4. Supreme King Z-ARC
As befitting its name, Z-ARC has fantastic ATK, DEF, and effects. However, summoning it may prove tricky, as it requires one Fusion, Synchro, Xyz, and Pendulum dragon as materials. However, when it's out, the game may very well be over. Check out Z-ARC's impressive abilities:
- When summoned, destroys all your opponent's cards.
- Immune to being targeted or destroyed by effects from opponents.
- When Z-ARC destroys a monster by battle, you can summon a Supreme King Dragon monster from your Extra Deck.
- If Z-ARC is destroyed, you can place it in your Pendulum Zone.
If Z-ARC ends up in the Pendulum Zone, not only is it a desirable Scale 1, it prevents opposing Fusion, Synchro, and Xyz monsters from using their effects, and you can destroy cards attained outside of the normal draw each turn. Geez, Konami, do you think you gave Z-ARC enough abilities?
3. Clear Wing Synchro Dragon
Yugo from Arc-V made good use of this impressive beast. Unlike Trishula, it's happy to accept a tuner alongside only one non-tuner for its summon. Clear Wing can negate and destroy a Level 5 or higher monster when they activate their effect, and it can do the same for lower level monsters if their effect targets only one level 5 or higher monster. Additionally, when Clear Wing negates and destroys a monster, it gains that monster's ATK for the turn!
For a simple explanation of the above jargon, Clear Wing essentially shuts down opposing monsters from using their abilities. If your adversary doesn't have a Spell or Trap removal handy when Clear Wing arrives, they'll soon find themselves unable to counter its potent lockdown.
2. Starving Venom Fusion Dragon
Yet another dragon popularized in Arc-V, this time from villain Yuri. Fusion monster Starving Venom enters with great ATK and accepts any two dark monsters as material, lending its usage to many builds. It also joins the fray with plenty of handy traits:
- When Fusion Summoned, Venom can gain the ATK of one opposing Special Summoned monster until the end of the current turn
- Once per turn, you can target an opposing Special Summoned monster; Venom takes on its name and effects
- When this Fusion Summoned card is destroyed, you can destroy all opposing Special Summoned monsters
Wow. Starving Venom's effects add to its already-stellar ATK, steal opponents' abilities, and destroy their Special Summoned cards. Combined with Venom's ease of summoning, don't be surprised if you regularly see it in the meta community.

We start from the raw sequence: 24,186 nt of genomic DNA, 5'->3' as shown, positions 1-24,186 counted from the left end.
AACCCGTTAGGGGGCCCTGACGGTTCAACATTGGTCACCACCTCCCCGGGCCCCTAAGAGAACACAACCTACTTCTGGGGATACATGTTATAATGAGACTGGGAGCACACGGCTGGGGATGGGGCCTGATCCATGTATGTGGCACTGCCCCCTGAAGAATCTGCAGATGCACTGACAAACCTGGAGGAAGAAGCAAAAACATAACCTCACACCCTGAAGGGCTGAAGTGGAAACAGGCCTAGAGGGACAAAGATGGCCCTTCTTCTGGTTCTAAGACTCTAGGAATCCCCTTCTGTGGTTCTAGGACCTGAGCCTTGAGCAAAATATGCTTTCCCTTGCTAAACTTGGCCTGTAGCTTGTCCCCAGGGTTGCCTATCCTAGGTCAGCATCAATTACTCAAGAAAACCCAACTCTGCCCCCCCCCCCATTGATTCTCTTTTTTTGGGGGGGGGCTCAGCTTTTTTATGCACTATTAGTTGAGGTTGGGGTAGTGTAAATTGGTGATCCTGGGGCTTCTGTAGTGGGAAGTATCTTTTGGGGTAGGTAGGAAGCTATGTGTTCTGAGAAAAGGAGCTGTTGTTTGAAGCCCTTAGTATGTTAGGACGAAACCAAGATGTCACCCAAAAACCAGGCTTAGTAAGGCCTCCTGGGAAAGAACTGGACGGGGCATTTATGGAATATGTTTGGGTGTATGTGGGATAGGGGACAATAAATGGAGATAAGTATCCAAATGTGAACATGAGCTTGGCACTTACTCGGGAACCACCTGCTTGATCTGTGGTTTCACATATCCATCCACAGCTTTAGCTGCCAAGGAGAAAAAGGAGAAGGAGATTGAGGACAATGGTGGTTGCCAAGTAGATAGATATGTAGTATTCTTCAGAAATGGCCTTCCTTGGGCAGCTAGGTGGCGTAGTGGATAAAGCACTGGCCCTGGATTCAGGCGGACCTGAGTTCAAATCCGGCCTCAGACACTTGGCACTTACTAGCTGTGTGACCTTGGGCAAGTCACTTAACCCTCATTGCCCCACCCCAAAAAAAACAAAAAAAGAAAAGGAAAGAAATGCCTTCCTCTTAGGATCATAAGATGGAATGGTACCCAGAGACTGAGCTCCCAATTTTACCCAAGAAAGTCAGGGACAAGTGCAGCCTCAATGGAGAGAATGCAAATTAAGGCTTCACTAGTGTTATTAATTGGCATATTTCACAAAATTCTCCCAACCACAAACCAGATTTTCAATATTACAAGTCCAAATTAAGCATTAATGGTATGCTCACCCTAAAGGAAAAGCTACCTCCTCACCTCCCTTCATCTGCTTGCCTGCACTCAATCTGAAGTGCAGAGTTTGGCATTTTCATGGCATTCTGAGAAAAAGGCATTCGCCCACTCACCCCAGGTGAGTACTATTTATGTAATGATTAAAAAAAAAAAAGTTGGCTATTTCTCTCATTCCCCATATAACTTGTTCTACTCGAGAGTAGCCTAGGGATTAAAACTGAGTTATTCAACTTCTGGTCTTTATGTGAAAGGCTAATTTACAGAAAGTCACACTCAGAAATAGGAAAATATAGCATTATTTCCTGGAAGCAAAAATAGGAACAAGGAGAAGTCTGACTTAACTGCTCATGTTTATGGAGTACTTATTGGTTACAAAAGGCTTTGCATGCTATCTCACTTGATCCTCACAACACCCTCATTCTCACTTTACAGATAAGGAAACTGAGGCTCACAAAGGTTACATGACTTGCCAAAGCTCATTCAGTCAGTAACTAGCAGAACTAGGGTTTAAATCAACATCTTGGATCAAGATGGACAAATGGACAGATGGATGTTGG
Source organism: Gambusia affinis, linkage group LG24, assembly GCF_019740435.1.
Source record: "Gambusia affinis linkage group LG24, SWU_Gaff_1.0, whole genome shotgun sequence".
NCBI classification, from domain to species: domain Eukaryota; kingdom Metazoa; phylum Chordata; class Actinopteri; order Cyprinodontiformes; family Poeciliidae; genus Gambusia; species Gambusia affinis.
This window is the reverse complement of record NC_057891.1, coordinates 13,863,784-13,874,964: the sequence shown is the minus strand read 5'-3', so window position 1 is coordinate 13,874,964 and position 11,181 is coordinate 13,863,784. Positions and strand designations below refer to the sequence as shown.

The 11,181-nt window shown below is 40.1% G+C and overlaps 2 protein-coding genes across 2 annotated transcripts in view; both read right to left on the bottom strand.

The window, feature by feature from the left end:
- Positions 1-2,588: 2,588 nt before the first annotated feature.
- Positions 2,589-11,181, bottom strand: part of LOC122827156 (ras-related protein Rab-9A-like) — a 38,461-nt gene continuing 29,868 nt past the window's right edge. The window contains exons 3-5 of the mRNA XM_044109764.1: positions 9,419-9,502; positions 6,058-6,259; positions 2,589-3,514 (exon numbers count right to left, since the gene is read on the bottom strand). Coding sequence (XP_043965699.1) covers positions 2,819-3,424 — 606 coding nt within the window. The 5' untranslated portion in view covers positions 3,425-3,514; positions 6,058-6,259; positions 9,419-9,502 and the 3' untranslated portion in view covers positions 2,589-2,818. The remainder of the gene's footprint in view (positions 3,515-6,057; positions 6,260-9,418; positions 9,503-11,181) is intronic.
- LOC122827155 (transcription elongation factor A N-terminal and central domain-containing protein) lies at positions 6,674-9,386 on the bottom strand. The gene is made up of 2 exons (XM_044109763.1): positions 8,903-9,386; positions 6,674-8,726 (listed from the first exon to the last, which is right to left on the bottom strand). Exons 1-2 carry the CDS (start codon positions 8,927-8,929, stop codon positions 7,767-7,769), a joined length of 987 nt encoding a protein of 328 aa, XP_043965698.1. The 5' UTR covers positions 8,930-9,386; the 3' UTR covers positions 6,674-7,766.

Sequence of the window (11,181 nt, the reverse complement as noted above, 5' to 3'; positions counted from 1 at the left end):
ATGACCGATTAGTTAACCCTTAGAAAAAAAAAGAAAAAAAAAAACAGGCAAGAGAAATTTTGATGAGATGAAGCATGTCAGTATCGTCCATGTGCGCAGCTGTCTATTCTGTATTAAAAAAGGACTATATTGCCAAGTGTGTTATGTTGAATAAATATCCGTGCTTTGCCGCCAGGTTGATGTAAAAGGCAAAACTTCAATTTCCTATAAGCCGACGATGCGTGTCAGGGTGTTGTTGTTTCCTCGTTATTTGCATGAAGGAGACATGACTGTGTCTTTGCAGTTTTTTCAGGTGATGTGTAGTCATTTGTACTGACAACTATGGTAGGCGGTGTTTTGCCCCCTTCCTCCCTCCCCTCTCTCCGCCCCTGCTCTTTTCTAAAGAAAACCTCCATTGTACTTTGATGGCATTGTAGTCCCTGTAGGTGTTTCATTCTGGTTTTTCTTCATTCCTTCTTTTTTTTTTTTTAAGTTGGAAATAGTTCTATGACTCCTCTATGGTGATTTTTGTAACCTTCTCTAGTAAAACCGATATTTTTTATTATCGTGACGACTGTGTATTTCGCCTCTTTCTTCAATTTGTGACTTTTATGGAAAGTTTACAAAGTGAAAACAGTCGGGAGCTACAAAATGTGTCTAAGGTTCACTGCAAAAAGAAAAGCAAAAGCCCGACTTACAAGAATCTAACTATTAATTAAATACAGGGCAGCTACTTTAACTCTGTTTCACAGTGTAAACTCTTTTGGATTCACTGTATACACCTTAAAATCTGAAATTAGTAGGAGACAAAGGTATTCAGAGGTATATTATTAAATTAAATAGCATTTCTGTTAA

1. Blue-Eyes White Dragon
Admittedly, on its own, this dragon isn't the best, as it has no effects. However, (especially with Seto Kaiba), Blue-Eyes has long represented the pinnacle of power, possessing the highest ATK of any original normal monster. Additionally, it's stayed surprisingly relevant thanks to a plethora of Fusion and Synchro variants plus strong supporting cards.
Blue-Eyes is not only the iconic dragon of Yu-Gi-Oh, it's also the cornerstone of quite-viable Blue-Eyes decks. Considering its popularity, it will likely see consistent support in the future.
Which dragon do you prefer?
Future of Dragon Cards
Today's entries represent the cream of the crop, but with so many lethal dragons around, we're bound to cover more impressive winged reptiles in the future, especially with the advent of powerful link monsters like Firewall Dragon.
But for now, as we eagerly await Konami's next monster expansion, vote for your favorite dragon, and I'll see you at our next Yu-Gi-Oh countdown!
Questions & Answers
Why did you include Clear Wing but not Crystal Wing in your list of top 10 dragons in Yu-Gi-Oh?
Glad you asked. First, I wanted to showcase a variety of powerful monsters, and these guys are pretty similar.
Additionally, while Crystal is stronger, he's harder to summon, needing another synchro monster as his nontuner material. But you're right, he's a formidable card for structures emphasizing powerful synchro summons.Helpful 9
Why aren't the Dragon Rulers on the list of top dragons in Yu-Gi-Oh?
Mostly since they've been banned for years; I try to include legal cards that can actually participate in official events. But you're right, the Dragon Rulers are certainly powerful.Helpful 13
Why isn’t Dark Rebellion Xyz dragon in this list?
It's a good card for sure, but I wouldn't quite put it in the top ten dragons (especially with the newer extra deck limitations the game imposed). Still, if it helps, it made my top ten Xyz monster list.Helpful 12
Why isn't Rainbow Dragon here? Or Majestic Star Dragon?
Easy: summoning conditions. While both those monsters are formidable, they require specific cards to use (limiting which decks they fit into). Even worse, they're tricky to summon, requiring plenty of time and set-up.
When factoring a monster's overall strength, we have to look at how easily it can be played; all the power in the world doesn't do a dragon's owner any good if it never hits the field.Helpful 7
Would you consider Tempest, Dragon Ruler of Storms a top 10 Yu-Gi-Oh dragon?
He's (as of this writing) banned, and I generally avoid banned cards in countdowns since they're not allowed in official play and thus of limited use when deck-building.
The Dragon Lords are definitely a formidable series, but I doubt they'll be leaving the ban list anytime soon. Glad you asked, hopefully, that clears things up.Helpful 5
© 2017 Jeremy Gill